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Q&A: Nicki Gross on Being Hired as the NBA D-League’s Only Female Coach

By Brian Kotloff | August 27, 2015

When Iowa Energy head coach Bob Donewald told Nicki Gross that she’d been promoted to assistant coach, Gross thought the team would send a press release and that would be it.

Within two days of that release, her name was everywhere from ESPN, Fox Sports and Yahoo! to thousands of Twitter feeds across the country.

But what the basketball world currently views as another sign of progress — the hiring of the NBA Development League’s third-ever female coach — Gross views as simply the natural next step in her career.

NBADLeague.com talked to the 26-year-old New Jersey native about her rapid rise, women in coaching, and life as a video coordinator.

How did you find out you’d be joining the Energy’s coaching staff? What was your reaction — who did you tell first?

I’d been talking to my coach [Bob Donewald] about what my responsibilities would be for next year and it kind of just evolved. I knew before it hit the media. I told my parents first. I told my brother. And I told two of my closest friends from home. I just kind of texted people, like, “Hey, I’m gonna be an assistant next year.” And they were like, “OK, cool.”

And then when it hit Twitter, I was on the West Coast. It was about 7:00 in the morning when it came out. I was just walking around the park with my coffee and all of a sudden people started texting my phone. That was kind of a different morning. But it was cool; it was fun. I actually got to catch up with people I hadn’t talked to in a little bit. I had some people make fun of me because I didn’t tell them and they had to read it on Twitter.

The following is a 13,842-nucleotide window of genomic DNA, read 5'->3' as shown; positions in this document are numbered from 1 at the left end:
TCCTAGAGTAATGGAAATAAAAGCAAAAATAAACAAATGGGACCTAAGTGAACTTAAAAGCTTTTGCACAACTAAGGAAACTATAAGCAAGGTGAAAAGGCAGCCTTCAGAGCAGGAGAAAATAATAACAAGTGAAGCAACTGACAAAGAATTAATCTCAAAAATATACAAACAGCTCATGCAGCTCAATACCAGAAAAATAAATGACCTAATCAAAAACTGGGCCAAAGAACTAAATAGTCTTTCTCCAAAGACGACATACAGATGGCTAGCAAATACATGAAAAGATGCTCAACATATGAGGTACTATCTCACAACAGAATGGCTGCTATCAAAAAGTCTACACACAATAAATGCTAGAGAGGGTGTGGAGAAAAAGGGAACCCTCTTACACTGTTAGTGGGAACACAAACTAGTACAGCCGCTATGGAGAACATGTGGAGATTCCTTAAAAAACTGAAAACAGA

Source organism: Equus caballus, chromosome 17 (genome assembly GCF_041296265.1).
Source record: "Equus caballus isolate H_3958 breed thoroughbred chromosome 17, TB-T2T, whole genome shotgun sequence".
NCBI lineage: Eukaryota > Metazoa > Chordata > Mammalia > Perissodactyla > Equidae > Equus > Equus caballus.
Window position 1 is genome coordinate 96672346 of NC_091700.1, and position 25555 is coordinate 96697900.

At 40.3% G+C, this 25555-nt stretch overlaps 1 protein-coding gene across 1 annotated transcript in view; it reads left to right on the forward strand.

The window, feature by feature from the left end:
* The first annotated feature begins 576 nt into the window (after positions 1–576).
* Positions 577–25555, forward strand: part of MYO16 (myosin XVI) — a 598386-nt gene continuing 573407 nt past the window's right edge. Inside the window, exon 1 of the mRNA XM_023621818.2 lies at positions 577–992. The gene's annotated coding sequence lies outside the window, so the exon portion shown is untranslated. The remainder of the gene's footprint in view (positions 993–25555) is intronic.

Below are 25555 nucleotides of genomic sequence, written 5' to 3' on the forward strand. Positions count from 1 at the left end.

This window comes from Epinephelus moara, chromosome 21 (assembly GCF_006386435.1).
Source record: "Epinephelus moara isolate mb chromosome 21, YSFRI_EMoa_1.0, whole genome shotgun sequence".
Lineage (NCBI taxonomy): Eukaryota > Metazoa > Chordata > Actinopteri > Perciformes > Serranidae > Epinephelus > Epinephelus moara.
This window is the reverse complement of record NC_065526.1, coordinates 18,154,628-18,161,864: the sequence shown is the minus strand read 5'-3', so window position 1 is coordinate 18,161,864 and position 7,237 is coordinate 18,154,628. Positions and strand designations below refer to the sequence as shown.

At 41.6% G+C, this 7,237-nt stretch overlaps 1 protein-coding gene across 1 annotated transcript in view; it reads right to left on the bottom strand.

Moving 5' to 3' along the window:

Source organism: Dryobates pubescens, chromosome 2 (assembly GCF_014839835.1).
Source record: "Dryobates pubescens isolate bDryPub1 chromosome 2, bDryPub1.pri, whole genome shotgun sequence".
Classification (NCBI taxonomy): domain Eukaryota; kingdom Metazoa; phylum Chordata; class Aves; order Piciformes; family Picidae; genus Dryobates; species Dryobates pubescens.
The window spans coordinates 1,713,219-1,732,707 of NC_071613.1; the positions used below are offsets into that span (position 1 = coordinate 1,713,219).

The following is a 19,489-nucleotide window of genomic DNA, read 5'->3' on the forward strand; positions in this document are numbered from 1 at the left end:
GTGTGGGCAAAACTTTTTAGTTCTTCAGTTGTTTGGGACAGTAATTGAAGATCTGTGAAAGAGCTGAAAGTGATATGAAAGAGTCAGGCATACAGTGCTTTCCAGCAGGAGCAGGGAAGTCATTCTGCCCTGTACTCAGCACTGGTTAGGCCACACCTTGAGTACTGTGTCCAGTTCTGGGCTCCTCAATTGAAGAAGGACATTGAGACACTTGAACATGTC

Did you think it would be a big deal?

I’m gonna be honest — I didn’t. In my mind, it was a great opportunity. I’m very thankful for the Energy and the Grizzlies organization for believing in me. But in my mind, I had always just kept going. “Keep doing your role; it’s just basketball.” I didn’t really see a gender difference. I’d been on awesome staffs where they didn’t even point it out. I was just one of the staff.

So the news came out and I found out I was going be the only female one [in the NBA D-League]. When they said it was going to be a press release, I said, “Cool. Sounds good.” I definitely hope it gets to the point where it’s not really news anymore. You have Becky Hammon and Nancy Lieberman as assistants in the NBA. Hopefully it does get to the point where people just see us as coaches. But for the time being, it is an exciting time.

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When did you first think becoming a professional basketball coach was a realistic possibility?